Ph.D. Courses | Fall 2022
H = History; I = Interface; C = Contemporary

PHI 600 Ancient Philosophy 
Thursday 3:00 - 5:50
Alan Kim

We will explore the development of Plato's moral philosophy from the early to the late dialogues. Readings will include all or parts of: Euthyphro, Crito,  Phaedo; Republic and Gorgias; Phaedrus and Symposium; Philebus.

PHI 601 Medieval and/or Renaissance Philosophy 
Tuesday 3:00 - 5:50
Medieval Philosophy
Clyde Lee Miller 

This course involves close reading of selected shorter and longer texts from some  of the most important medieval thinkers from Augustine to Cusanus. Students will write four short papers and report on one or more secondary readings relevant to these texts.


PHI 610 Philosophy and the Arts *
Wednesday 2:40 - 5:30
Robert  Crease

Philosophy and the Arts is an “interface” course, meaning that its topic lies at the intersection of philosophy and another discipline, in this case, different kinds of creative arts.  Each class will connect with a different art and with an individual practicing in that art.  The arts involved include theater, dance, painting, sculpture, architecture, improvisation, co-creation/ethical storytelling, and others.  Students will be expected to explore philosophical connections while displaying a concrete knowledge of the interfaced art. The course can provide preparation for an interface paper.

PHI 630 Continental Philosophy 
Wednesday 6:05 - 8:55
Husserl the Priority of the Other
Anthony Steinbock 

This graduate seminar will be devoted to a careful and systematic reading of Edmund Husserl’s Analyses Concerning Passive and Active Synthesis: Lectures on Transcendental Logic.  

Coming from what is arguably the most productive period of Husserl’s life, the Analyses are the first extensive application of Husserl’s newly developed genetic phenomenology to perceptual experience and to the way in which it is connected to judgments and cognition. They include an historical reflection on the crisis of contemporary thought and human spirit, provide an archaeology of experience by questioning back into sedimented layers of sense and meaning, and sketch the genealogy of judgment in “active synthesis.”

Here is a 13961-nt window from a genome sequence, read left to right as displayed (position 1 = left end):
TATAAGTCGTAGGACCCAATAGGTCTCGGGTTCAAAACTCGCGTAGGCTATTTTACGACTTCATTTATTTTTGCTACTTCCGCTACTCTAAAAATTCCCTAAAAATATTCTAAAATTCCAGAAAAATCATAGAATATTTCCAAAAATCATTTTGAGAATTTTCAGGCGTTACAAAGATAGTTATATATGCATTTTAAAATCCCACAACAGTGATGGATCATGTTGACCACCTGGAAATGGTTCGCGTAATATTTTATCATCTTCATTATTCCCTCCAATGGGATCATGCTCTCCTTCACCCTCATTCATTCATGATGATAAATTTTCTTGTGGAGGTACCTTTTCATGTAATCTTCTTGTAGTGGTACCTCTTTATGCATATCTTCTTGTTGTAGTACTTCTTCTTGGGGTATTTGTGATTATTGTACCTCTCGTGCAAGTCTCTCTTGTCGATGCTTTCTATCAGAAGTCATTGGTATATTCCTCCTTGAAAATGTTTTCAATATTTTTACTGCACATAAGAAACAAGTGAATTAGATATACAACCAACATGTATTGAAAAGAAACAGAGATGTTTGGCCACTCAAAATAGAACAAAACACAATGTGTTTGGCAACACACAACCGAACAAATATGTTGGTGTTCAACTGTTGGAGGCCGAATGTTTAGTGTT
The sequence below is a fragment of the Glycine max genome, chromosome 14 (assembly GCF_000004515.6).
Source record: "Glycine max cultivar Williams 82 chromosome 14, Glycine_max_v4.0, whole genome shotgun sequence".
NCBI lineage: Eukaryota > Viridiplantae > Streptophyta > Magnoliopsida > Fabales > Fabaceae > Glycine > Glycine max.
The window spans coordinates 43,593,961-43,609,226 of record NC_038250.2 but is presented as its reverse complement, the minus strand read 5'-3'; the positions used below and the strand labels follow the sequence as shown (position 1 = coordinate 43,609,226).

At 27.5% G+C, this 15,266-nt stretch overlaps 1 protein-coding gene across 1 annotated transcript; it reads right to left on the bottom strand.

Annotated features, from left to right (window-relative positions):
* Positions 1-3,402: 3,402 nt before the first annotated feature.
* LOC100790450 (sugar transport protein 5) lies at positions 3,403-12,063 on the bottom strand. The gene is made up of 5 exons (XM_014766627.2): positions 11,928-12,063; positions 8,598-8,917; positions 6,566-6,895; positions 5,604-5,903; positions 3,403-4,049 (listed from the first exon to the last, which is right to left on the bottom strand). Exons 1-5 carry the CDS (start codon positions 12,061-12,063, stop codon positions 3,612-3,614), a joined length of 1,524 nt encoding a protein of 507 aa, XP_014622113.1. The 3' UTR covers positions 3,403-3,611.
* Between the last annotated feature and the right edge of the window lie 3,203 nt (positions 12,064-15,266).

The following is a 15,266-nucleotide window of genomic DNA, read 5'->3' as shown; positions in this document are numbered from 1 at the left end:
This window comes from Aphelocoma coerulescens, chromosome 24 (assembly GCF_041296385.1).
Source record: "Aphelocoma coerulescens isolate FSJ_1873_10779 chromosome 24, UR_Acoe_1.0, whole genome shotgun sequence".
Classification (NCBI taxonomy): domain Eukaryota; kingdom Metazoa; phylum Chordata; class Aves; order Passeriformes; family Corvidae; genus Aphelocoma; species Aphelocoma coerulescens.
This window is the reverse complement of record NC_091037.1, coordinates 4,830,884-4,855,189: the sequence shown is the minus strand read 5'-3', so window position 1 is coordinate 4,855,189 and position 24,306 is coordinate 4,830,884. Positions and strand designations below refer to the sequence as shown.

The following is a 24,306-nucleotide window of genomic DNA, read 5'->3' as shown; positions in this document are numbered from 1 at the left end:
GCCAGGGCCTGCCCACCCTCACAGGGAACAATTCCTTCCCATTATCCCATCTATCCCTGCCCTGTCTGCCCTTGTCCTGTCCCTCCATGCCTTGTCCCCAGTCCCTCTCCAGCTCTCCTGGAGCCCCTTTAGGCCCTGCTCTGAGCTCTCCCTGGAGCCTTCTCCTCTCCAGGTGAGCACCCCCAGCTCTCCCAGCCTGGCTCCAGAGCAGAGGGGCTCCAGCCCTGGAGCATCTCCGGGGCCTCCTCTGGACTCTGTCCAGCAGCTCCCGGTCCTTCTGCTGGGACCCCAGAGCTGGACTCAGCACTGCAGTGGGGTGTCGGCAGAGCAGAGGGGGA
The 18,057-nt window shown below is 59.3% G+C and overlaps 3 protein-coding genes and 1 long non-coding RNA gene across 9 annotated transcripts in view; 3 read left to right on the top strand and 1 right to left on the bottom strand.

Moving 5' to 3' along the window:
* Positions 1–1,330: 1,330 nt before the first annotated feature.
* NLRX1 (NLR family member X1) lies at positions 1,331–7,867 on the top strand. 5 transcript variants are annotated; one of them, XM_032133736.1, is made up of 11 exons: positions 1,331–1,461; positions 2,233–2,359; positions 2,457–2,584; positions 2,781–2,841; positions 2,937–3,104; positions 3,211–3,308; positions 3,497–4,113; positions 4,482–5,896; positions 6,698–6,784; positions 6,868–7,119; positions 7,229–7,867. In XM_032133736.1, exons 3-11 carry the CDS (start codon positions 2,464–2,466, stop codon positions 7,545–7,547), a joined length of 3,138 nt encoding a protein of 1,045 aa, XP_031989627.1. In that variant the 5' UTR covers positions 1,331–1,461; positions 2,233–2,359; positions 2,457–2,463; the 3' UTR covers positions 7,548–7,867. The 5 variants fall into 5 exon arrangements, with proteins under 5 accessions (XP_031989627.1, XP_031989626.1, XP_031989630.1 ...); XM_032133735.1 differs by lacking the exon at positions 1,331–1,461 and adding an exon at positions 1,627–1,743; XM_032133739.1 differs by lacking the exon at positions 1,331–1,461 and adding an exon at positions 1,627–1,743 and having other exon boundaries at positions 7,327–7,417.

Drawing upon everyday events and personal experiences, the Analyses are marked by a patient attention to the subtle emergence of sense in our lives. By advancing a phenomenology of association that treats such phenomena as bodily kinaesthesis, temporal genesis, habit, affection, attention, motivation, and the unconscious, Husserl explores the cognitive dimensions of the body in its affectively significant surroundings. An elaboration of these diverse modes of evidence and their modalizations (transcendental aesthetic), allows Husserl to trace the origin of truth up to judicative achievements (transcendental logic).  

Joined by several of Husserl’s essays on static and genetic method, the Analyses afford a richness of description unequaled by the majority of Husserl’s works available to English readers. 

PHI 633 American Pragmatism and Nationalism 
Monday 4:25 - 7:15
Harvey Cormier

The distinctively American philosophy called pragmatism is a theory of truth and meaning. In this seminar we will pay special attention to its moral and political ramifications, especially those involving nation and “race.” We will consider pragmatic discussions of the ways in which human selves are constructed and live in those nations and races, and we will consider ways in which those pragmatic discussions have been criticized from ostensibly more radical political perspectives. We will consider writings by William James, C. S. Peirce, John Dewey, George Herbert Mead, Frederick Douglass, W. E. B. Du Bois, Frantz Fanon, Lewis Gordon, Antonio Gramsci, Cornel West, Louis Menand, Richard Rorty, C. Wright Mills, Emile Durkheim, Martin Luther King, Malcolm X, and Charles Mills.


*This course can be applied to the Advanced Graduate Certificate (AGC) in Art and Philosophy.

Full Philosophy Graduate Course Catalogue